Quito, Ecuador: Travel/Tourist Information Guide
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Quito is the capital of Ecuador and is the highest official capital city in the world since it is located at a height of 2,850 meters (9,350 feet) above sea level in the Guayllabamba river basin, on the eastern slopes of Pichincha which is an active strato volcano in the Andes mountains. Quito is the second most populous city in Ecuador, with Guayaquil being the first one.
Quito is the first historic site to be declared as World Cultural Heritage Sites declared by UNESCO in 1978. The historic centers in Quito have been well maintained and preserved with the least possible alterations. The city of Quito is within 1 kilometer distance from the equator with its central square being located at a distance of approximately 25 kilometers (16 miles) south of the equator.
Tourists need to be careful about pick-pocketing, purse snatching, robbery, bag slashing and hotel room theft which are the most common crimes against U.S. citizens in Quito.
Quito is the largest contributor to the national GDP and the second highest in terms of per capita income. Quito is the most important economic region with the highest level of tax collection in Ecuador.
The headquarters of TAME which is one of the airlines in Ecuador is based in Quito.
Petroecuador which is the largest company in Ecuador and one of the largest in Latin America is also headquartered in Quito.
Apart from that, the headquarters and regional offices of several national and international financial institutions, oil corporations and international businesses are also located in Quito. This makes Quito a world class business city.
Quito is a Beta city and an important world class metropolis.
Quito is governed by a mayor and a 15-member city council. The main divisions of Ecuador which are called cantons are further subdivided into urban and rural parishes in Ecuador depending on their proximity to the main seat in the canton. The Roman Catholic Archdiocese of Quito divides the city into 167 ecclesiastical parishes, which are grouped into 17 zones.
Quito has a fairly cool climate all year round due to its high altitude and its closeness to the equator, The summer season lasts for 4 months from June to September and it is usually dry. The winter season lasts for 8 months October to May. It is usually wet during the winter and there is year round precipitation, depending on the location.
Because of its high altitude, Quito receives maximum solar radiation as compared to the rest of the world which sometimes reaches 24 as per the UV Index.
The origins of Quito date back to the first millennium. Quito was initially inhabited by the Quitu tribe and gradually, over a period of time, it developed into a commercial center. Prior to the development, the Quitus were conquered by the Caras tribe and was ruled by kings who were called shyris. Later, it became part of the Incan Empire after the Caras rulers lost the battle against Túpac Inca who was the son of the Incan Emperor. For some time, Quito was also a part of the Spanish colonies after the Spanish invasion. El Belén church, San Francisco Convent as well as several other churches and convents were constructed during the colonial period. The Spanish converted the inhabitants and made them follow Roman Catholicism. The residents were also forced to serve as laborers for the construction work. This continued until Quito finally became an independent city at the end of the freedom movement.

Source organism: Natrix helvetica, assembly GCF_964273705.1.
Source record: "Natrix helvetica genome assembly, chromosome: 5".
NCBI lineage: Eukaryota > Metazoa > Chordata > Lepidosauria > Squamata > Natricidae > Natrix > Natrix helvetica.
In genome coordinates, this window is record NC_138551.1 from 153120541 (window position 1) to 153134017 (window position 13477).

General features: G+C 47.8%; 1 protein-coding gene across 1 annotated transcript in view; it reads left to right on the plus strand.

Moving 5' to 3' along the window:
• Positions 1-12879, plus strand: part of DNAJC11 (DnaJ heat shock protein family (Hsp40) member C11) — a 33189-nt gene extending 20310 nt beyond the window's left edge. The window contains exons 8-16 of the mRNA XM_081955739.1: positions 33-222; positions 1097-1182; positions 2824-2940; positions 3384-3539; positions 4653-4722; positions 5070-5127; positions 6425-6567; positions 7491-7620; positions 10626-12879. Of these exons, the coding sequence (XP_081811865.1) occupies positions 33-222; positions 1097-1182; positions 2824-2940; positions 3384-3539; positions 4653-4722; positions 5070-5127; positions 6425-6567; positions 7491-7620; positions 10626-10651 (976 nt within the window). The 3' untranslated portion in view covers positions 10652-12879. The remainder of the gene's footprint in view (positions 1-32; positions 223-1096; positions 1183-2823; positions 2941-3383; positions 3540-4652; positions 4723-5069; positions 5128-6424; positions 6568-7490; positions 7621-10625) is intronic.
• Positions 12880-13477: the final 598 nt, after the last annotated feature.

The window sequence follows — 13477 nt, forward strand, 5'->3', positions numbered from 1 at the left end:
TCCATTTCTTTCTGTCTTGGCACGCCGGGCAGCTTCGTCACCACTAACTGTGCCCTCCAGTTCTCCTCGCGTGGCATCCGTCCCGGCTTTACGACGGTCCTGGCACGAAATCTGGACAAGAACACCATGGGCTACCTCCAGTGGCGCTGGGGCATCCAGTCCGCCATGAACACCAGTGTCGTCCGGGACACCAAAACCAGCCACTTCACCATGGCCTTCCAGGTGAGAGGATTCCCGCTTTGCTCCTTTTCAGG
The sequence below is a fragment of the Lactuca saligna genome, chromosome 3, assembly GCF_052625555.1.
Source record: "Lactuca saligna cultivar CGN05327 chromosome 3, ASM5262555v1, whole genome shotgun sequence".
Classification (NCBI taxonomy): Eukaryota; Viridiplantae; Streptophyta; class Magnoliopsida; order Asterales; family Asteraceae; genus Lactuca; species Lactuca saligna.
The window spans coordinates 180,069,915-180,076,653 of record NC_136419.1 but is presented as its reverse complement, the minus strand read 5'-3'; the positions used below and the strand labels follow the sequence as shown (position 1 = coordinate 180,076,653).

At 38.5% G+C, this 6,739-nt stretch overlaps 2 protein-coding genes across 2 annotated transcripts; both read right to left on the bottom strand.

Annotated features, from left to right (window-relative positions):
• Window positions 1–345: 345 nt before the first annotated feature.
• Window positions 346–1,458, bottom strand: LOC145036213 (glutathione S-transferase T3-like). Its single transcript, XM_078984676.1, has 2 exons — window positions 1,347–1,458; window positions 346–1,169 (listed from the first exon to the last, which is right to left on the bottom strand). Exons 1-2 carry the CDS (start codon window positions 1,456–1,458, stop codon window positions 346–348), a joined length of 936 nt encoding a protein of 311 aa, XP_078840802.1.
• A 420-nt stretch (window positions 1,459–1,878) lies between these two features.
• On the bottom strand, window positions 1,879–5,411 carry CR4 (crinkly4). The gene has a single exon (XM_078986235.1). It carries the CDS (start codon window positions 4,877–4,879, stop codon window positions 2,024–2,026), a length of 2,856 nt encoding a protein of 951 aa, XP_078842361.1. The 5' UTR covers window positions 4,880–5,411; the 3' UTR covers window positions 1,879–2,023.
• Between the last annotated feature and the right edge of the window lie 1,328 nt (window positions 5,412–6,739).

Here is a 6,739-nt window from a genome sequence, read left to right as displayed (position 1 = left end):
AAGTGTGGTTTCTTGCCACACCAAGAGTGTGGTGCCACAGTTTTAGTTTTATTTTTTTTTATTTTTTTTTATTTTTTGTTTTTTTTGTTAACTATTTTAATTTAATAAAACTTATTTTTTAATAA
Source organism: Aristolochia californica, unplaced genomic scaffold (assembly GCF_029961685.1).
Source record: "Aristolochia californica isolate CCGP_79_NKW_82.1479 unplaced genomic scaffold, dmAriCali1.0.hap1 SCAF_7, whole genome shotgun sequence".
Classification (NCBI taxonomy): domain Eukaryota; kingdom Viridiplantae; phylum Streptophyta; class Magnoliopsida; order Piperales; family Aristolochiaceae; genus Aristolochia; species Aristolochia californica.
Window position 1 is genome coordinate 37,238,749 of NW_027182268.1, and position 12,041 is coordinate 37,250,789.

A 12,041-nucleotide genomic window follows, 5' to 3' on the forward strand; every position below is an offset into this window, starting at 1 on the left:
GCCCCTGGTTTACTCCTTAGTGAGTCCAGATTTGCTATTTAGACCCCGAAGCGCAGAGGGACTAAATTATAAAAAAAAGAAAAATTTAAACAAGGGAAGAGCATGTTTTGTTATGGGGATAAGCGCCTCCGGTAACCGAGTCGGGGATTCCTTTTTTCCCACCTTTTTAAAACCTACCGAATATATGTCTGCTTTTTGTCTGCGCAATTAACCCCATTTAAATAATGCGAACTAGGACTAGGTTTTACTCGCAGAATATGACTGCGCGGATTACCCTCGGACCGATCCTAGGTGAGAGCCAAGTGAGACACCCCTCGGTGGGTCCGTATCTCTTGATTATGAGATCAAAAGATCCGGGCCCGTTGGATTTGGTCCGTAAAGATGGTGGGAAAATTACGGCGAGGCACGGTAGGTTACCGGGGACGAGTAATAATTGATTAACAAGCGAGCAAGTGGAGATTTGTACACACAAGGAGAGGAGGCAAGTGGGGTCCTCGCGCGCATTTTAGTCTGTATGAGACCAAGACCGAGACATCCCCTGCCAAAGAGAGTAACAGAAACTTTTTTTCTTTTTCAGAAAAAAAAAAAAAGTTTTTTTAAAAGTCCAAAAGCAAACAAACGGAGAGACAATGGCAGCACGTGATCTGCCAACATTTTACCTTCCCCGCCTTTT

Since its freedom, the city has worked on development which can be seen in the eco friendly buses and the Mariscal Sucre International Airport that has replaced the old airport. The new airport is located at a 45 minutes distance from central Quito and bus lines of the Metrobus (Ecovia) traverse the city from the north to the south. The roads and avenues have been significantly improved to cater to the heavy flow of traffic. A new subway system is currently under construction.
Quito is built on a long plateau and is located in the northern highlands of Ecuador in the Guayllabamba river basin. The valley of the Guayllabamba River is flanked by volcanoes, some of which are snow-capped. The closest volcano is Pichincha which looms over the western side of of Quito making it the only capital in the world that faces the risk of damage due to an active volcano. Wawa Pichincha is the active volcano which is a part of the various summits of Pichincha volcano.
However activity in other nearby volcanoes can also affect the city as in the case of an eruption in the volcano Reventador in November 2002, when the city was showered with a layer of fine ash particles that accumulated to form a heap of several centimeters.
Cotopaxi, Sincholagua, Antisana and Cayambe are some volcanoes towards the east of Quito, on the Central (Royal) Cordillera surrounding the Guayllabamba valley. Apart from Pichincha, Illiniza, Atacazo, and Pululahua (which has the Pululahua Geobotanical Reserve) are some of the volcanoes that are in the Western Cordillera, towards the west of the Guayllabamba valley.
Topographically Quito is divided into three broad zones that are separated by hills:
The central zone houses the old colonial city.
The southern zone is mainly industrial and also serves as a working-class residential area.
The northern zone which is more developed and modernized has high-rise buildings, shopping centers, the financial district and upper-class residential areas as well as some working-class housing areas.
Quito has seven renowned football clubs in Ecuador of which the top three clubs namely, LDU Quito, El Nacional and Deportivo Quito have won a number of national championships.
The professional teams in the city are:
- América de Quito
- Deportivo Quito
- El Nacional
- LDU Quito
- Universidad Católica